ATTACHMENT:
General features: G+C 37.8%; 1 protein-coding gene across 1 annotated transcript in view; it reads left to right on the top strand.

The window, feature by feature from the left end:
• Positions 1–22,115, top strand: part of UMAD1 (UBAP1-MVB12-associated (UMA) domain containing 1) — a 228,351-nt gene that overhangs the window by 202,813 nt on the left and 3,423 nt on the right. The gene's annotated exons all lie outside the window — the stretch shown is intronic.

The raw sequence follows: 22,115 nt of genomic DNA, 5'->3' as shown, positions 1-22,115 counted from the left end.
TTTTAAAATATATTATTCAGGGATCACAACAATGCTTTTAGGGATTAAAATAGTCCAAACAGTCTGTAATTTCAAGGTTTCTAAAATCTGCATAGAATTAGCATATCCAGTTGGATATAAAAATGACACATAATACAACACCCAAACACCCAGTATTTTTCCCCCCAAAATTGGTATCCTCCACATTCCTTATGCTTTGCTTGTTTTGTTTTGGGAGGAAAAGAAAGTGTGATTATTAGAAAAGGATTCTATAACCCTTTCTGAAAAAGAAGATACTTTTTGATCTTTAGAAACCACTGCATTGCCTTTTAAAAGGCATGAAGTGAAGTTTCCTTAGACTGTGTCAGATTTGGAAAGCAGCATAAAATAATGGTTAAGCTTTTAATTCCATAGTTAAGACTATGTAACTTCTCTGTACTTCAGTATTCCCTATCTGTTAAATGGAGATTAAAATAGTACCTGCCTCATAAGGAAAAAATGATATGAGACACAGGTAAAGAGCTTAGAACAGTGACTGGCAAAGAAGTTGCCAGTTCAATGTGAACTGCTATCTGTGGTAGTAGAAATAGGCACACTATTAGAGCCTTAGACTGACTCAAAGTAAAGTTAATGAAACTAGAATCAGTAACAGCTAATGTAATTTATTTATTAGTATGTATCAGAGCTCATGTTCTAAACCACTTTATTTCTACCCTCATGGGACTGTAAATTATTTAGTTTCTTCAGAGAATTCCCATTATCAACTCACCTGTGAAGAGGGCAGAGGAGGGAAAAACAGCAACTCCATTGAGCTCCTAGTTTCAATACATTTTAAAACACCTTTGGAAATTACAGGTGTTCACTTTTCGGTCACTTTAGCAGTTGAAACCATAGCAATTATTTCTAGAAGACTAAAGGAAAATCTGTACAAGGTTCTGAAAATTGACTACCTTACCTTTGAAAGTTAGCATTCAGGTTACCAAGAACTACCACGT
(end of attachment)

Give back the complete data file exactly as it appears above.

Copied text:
General features: G+C 37.8%; 1 protein-coding gene across 1 annotated transcript in view; it reads left to right on the top strand.

The window, feature by feature from the left end:
• Positions 1–22,115, top strand: part of UMAD1 (UBAP1-MVB12-associated (UMA) domain containing 1) — a 228,351-nt gene that overhangs the window by 202,813 nt on the left and 3,423 nt on the right. The gene's annotated exons all lie outside the window — the stretch shown is intronic.

The raw sequence follows: 22,115 nt of genomic DNA, 5'->3' as shown, positions 1-22,115 counted from the left end.
TTTTAAAATATATTATTCAGGGATCACAACAATGCTTTTAGGGATTAAAATAGTCCAAACAGTCTGTAATTTCAAGGTTTCTAAAATCTGCATAGAATTAGCATATCCAGTTGGATATAAAAATGACACATAATACAACACCCAAACACCCAGTATTTTTCCCCCCAAAATTGGTATCCTCCACATTCCTTATGCTTTGCTTGTTTTGTTTTGGGAGGAAAAGAAAGTGTGATTATTAGAAAAGGATTCTATAACCCTTTCTGAAAAAGAAGATACTTTTTGATCTTTAGAAACCACTGCATTGCCTTTTAAAAGGCATGAAGTGAAGTTTCCTTAGACTGTGTCAGATTTGGAAAGCAGCATAAAATAATGGTTAAGCTTTTAATTCCATAGTTAAGACTATGTAACTTCTCTGTACTTCAGTATTCCCTATCTGTTAAATGGAGATTAAAATAGTACCTGCCTCATAAGGAAAAAATGATATGAGACACAGGTAAAGAGCTTAGAACAGTGACTGGCAAAGAAGTTGCCAGTTCAATGTGAACTGCTATCTGTGGTAGTAGAAATAGGCACACTATTAGAGCCTTAGACTGACTCAAAGTAAAGTTAATGAAACTAGAATCAGTAACAGCTAATGTAATTTATTTATTAGTATGTATCAGAGCTCATGTTCTAAACCACTTTATTTCTACCCTCATGGGACTGTAAATTATTTAGTTTCTTCAGAGAATTCCCATTATCAACTCACCTGTGAAGAGGGCAGAGGAGGGAAAAACAGCAACTCCATTGAGCTCCTAGTTTCAATACATTTTAAAACACCTTTGGAAATTACAGGTGTTCACTTTTCGGTCACTTTAGCAGTTGAAACCATAGCAATTATTTCTAGAAGACTAAAGGAAAATCTGTACAAGGTTCTGAAAATTGACTACCTTACCTTTGAAAGTTAGCATTCAGGTTACCAAGAACTACCACGT